I’ve always regarded Carol Channing as a walking alarm clock—tall, cherry-lipped and dinner-plate-eyed with a head as big and yellow as a sunflower—tick tock, tick tock. But according to director Dori Berinstein’s new documentary, Carol Channing: Larger Than Life, the frazzled dodo captured best in legendary caricatures by her friend Al Hirschfeld was a superficial image she cultivated for the entirety of her professional life, aided enormously in the effort by the only two famous and important roles of her career—gold digger Lorelei Lee in Gentlemen Prefer Blondes and meddling matchmaker Dolly Levi in Hello, Dolly! She invented them both, but her greatest invention has always been herself. Offstage, out of makeup and eyelashes and wigs like 20-pound piles of white farmhouse insulation, she was about as dumb as a brain surgeon turned rocket scientist, with a roaring IQ and a humanitarian heart as big as her bustier. Real life, as it turns out, was not always a turkey dinner. Like Judy Garland, she was no stranger to tears. Director Berinstein is too much of a fan to reveal it all. The result is cinematic Botox—a puff piece masquerading as a biopic, designed and edited for fans, drag queens and loyal chorus boys she always treated like family members because in reality she had none of her own. As a serious documentary, it is charming, sycophantic, peppy, endearing and, it must be admitted in all honesty, ultimately one-dimensional.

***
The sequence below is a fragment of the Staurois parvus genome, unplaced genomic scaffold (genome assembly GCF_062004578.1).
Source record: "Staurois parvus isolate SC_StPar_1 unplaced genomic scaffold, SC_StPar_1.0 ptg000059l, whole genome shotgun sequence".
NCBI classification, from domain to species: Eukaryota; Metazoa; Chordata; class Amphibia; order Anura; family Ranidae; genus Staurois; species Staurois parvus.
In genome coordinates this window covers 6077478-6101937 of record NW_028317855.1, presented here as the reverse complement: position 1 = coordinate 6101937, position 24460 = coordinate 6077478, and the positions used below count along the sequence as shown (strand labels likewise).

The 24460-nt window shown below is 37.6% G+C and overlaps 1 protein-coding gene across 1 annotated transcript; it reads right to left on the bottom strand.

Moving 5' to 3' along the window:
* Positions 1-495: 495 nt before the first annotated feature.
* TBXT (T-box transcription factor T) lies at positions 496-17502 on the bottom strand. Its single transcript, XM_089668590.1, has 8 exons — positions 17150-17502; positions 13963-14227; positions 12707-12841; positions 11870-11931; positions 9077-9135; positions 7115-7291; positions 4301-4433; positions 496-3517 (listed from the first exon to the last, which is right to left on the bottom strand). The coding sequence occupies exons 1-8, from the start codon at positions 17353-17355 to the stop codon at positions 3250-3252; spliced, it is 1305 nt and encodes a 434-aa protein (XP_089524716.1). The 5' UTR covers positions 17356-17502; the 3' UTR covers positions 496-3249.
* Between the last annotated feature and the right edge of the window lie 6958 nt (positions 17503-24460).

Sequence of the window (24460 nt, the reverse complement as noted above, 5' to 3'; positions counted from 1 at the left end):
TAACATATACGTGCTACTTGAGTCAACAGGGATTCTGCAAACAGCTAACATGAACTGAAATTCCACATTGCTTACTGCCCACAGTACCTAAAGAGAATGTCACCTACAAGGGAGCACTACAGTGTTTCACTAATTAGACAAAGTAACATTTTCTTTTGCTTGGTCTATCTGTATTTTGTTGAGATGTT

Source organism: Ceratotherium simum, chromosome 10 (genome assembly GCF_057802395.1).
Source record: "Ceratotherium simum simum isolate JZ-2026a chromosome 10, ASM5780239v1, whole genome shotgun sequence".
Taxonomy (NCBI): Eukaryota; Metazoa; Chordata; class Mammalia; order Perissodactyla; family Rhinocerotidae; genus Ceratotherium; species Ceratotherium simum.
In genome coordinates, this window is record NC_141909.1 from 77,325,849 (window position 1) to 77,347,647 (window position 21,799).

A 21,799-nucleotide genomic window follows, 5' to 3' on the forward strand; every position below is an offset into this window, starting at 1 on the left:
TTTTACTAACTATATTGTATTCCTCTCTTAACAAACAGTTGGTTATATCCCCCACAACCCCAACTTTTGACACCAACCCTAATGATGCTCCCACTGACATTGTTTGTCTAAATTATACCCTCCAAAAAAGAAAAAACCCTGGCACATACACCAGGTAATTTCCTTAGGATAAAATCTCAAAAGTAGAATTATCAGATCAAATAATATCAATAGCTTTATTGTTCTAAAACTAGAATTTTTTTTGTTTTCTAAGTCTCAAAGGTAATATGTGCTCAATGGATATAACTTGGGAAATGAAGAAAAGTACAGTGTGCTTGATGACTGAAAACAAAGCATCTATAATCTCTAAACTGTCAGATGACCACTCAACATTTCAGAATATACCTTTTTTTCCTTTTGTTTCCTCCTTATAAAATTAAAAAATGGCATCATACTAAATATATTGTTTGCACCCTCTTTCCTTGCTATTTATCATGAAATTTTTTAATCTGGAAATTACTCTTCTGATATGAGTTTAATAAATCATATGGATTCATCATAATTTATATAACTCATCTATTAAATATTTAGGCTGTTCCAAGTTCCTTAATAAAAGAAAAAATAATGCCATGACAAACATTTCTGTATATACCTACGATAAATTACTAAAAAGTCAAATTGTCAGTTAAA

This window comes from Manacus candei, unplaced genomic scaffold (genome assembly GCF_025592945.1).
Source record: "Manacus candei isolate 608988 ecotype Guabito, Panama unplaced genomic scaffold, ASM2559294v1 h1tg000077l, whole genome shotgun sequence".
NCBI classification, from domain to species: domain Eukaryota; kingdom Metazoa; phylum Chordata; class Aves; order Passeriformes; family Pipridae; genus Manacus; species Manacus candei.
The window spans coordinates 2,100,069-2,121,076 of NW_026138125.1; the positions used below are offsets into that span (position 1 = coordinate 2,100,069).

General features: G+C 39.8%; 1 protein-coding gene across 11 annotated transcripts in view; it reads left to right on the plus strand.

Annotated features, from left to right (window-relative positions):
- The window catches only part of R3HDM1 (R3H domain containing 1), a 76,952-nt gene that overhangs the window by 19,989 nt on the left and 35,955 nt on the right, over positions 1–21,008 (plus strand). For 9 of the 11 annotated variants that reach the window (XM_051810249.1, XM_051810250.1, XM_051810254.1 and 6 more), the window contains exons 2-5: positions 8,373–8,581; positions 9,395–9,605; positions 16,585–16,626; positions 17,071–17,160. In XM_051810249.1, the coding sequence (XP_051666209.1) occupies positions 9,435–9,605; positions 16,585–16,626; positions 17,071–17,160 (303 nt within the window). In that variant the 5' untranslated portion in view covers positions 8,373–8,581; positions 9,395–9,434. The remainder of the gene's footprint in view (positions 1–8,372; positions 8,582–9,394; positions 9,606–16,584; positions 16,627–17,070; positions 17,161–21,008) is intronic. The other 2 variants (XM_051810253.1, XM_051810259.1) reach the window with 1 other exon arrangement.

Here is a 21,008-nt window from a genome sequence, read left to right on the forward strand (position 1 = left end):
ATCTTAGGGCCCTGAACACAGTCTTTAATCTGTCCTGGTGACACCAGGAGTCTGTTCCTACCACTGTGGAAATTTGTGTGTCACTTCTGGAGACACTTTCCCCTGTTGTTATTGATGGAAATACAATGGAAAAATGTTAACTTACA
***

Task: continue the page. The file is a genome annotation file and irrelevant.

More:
Don’t get me wrong. I love Carol Channing. Read More